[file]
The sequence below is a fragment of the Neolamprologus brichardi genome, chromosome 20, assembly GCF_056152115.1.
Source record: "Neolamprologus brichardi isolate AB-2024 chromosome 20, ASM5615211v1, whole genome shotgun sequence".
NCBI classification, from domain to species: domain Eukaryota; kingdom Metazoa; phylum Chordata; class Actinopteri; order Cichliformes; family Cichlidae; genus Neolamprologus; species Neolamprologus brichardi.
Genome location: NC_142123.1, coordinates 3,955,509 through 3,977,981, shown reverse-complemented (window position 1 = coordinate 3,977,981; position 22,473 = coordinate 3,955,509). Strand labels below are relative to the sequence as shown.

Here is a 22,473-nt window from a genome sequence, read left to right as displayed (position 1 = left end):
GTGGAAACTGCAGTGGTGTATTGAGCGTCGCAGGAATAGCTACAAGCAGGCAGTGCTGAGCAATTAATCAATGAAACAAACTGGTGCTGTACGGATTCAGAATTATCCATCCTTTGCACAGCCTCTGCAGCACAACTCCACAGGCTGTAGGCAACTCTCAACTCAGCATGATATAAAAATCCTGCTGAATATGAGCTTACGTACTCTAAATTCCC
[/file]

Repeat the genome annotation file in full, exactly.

The sequence below is a fragment of the Neolamprologus brichardi genome, chromosome 20, assembly GCF_056152115.1.
Source record: "Neolamprologus brichardi isolate AB-2024 chromosome 20, ASM5615211v1, whole genome shotgun sequence".
NCBI classification, from domain to species: domain Eukaryota; kingdom Metazoa; phylum Chordata; class Actinopteri; order Cichliformes; family Cichlidae; genus Neolamprologus; species Neolamprologus brichardi.
Genome location: NC_142123.1, coordinates 3,955,509 through 3,977,981, shown reverse-complemented (window position 1 = coordinate 3,977,981; position 22,473 = coordinate 3,955,509). Strand labels below are relative to the sequence as shown.

Here is a 22,473-nt window from a genome sequence, read left to right as displayed (position 1 = left end):
GTGGAAACTGCAGTGGTGTATTGAGCGTCGCAGGAATAGCTACAAGCAGGCAGTGCTGAGCAATTAATCAATGAAACAAACTGGTGCTGTACGGATTCAGAATTATCCATCCTTTGCACAGCCTCTGCAGCACAACTCCACAGGCTGTAGGCAACTCTCAACTCAGCATGATATAAAAATCCTGCTGAATATGAGCTTACGTACTCTAAATTCCC